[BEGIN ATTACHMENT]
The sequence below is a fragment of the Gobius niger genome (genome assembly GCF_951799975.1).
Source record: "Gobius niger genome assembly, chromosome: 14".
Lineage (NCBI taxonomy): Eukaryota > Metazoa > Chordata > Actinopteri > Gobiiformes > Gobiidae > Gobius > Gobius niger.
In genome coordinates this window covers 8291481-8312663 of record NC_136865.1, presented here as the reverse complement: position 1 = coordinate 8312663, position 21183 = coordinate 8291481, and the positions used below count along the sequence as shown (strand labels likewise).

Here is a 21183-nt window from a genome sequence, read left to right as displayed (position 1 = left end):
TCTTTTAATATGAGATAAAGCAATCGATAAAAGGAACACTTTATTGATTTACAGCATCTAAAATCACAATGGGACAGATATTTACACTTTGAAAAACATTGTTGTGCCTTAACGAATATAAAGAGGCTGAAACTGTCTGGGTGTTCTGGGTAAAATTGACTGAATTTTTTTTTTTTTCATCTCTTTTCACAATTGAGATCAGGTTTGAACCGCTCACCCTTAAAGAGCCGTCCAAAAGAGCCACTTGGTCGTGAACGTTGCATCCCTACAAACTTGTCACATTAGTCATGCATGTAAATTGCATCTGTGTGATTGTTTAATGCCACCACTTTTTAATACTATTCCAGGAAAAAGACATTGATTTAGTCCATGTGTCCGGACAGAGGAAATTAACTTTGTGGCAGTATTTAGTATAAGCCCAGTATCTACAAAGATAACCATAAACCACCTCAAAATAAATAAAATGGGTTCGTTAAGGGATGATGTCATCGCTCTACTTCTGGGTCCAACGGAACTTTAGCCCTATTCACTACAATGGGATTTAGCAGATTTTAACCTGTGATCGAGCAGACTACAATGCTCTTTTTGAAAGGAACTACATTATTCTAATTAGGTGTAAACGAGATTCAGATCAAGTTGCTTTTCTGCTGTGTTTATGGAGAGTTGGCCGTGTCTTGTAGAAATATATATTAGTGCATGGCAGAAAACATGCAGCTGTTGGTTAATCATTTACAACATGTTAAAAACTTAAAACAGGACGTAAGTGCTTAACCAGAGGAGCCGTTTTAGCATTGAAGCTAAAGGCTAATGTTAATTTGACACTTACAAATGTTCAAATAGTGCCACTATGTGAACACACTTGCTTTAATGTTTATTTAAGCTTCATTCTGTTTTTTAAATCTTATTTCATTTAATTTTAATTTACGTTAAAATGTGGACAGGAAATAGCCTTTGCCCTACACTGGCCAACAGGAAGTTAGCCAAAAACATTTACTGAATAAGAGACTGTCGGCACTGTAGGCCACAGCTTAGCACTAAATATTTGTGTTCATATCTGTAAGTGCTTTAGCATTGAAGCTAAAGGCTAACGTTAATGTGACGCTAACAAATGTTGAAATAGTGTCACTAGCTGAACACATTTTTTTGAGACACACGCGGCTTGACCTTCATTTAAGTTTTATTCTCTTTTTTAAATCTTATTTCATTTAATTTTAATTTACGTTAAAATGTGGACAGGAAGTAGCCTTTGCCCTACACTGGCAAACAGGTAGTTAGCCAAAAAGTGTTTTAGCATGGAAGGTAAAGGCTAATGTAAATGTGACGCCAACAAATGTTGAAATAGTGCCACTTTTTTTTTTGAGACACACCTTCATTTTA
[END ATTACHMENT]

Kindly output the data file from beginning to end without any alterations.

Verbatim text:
The sequence below is a fragment of the Gobius niger genome (genome assembly GCF_951799975.1).
Source record: "Gobius niger genome assembly, chromosome: 14".
Lineage (NCBI taxonomy): Eukaryota > Metazoa > Chordata > Actinopteri > Gobiiformes > Gobiidae > Gobius > Gobius niger.
In genome coordinates this window covers 8291481-8312663 of record NC_136865.1, presented here as the reverse complement: position 1 = coordinate 8312663, position 21183 = coordinate 8291481, and the positions used below count along the sequence as shown (strand labels likewise).

Here is a 21183-nt window from a genome sequence, read left to right as displayed (position 1 = left end):
TCTTTTAATATGAGATAAAGCAATCGATAAAAGGAACACTTTATTGATTTACAGCATCTAAAATCACAATGGGACAGATATTTACACTTTGAAAAACATTGTTGTGCCTTAACGAATATAAAGAGGCTGAAACTGTCTGGGTGTTCTGGGTAAAATTGACTGAATTTTTTTTTTTTTCATCTCTTTTCACAATTGAGATCAGGTTTGAACCGCTCACCCTTAAAGAGCCGTCCAAAAGAGCCACTTGGTCGTGAACGTTGCATCCCTACAAACTTGTCACATTAGTCATGCATGTAAATTGCATCTGTGTGATTGTTTAATGCCACCACTTTTTAATACTATTCCAGGAAAAAGACATTGATTTAGTCCATGTGTCCGGACAGAGGAAATTAACTTTGTGGCAGTATTTAGTATAAGCCCAGTATCTACAAAGATAACCATAAACCACCTCAAAATAAATAAAATGGGTTCGTTAAGGGATGATGTCATCGCTCTACTTCTGGGTCCAACGGAACTTTAGCCCTATTCACTACAATGGGATTTAGCAGATTTTAACCTGTGATCGAGCAGACTACAATGCTCTTTTTGAAAGGAACTACATTATTCTAATTAGGTGTAAACGAGATTCAGATCAAGTTGCTTTTCTGCTGTGTTTATGGAGAGTTGGCCGTGTCTTGTAGAAATATATATTAGTGCATGGCAGAAAACATGCAGCTGTTGGTTAATCATTTACAACATGTTAAAAACTTAAAACAGGACGTAAGTGCTTAACCAGAGGAGCCGTTTTAGCATTGAAGCTAAAGGCTAATGTTAATTTGACACTTACAAATGTTCAAATAGTGCCACTATGTGAACACACTTGCTTTAATGTTTATTTAAGCTTCATTCTGTTTTTTAAATCTTATTTCATTTAATTTTAATTTACGTTAAAATGTGGACAGGAAATAGCCTTTGCCCTACACTGGCCAACAGGAAGTTAGCCAAAAACATTTACTGAATAAGAGACTGTCGGCACTGTAGGCCACAGCTTAGCACTAAATATTTGTGTTCATATCTGTAAGTGCTTTAGCATTGAAGCTAAAGGCTAACGTTAATGTGACGCTAACAAATGTTGAAATAGTGTCACTAGCTGAACACATTTTTTTGAGACACACGCGGCTTGACCTTCATTTAAGTTTTATTCTCTTTTTTAAATCTTATTTCATTTAATTTTAATTTACGTTAAAATGTGGACAGGAAGTAGCCTTTGCCCTACACTGGCAAACAGGTAGTTAGCCAAAAAGTGTTTTAGCATGGAAGGTAAAGGCTAATGTAAATGTGACGCCAACAAATGTTGAAATAGTGCCACTTTTTTTTTTGAGACACACCTTCATTTTA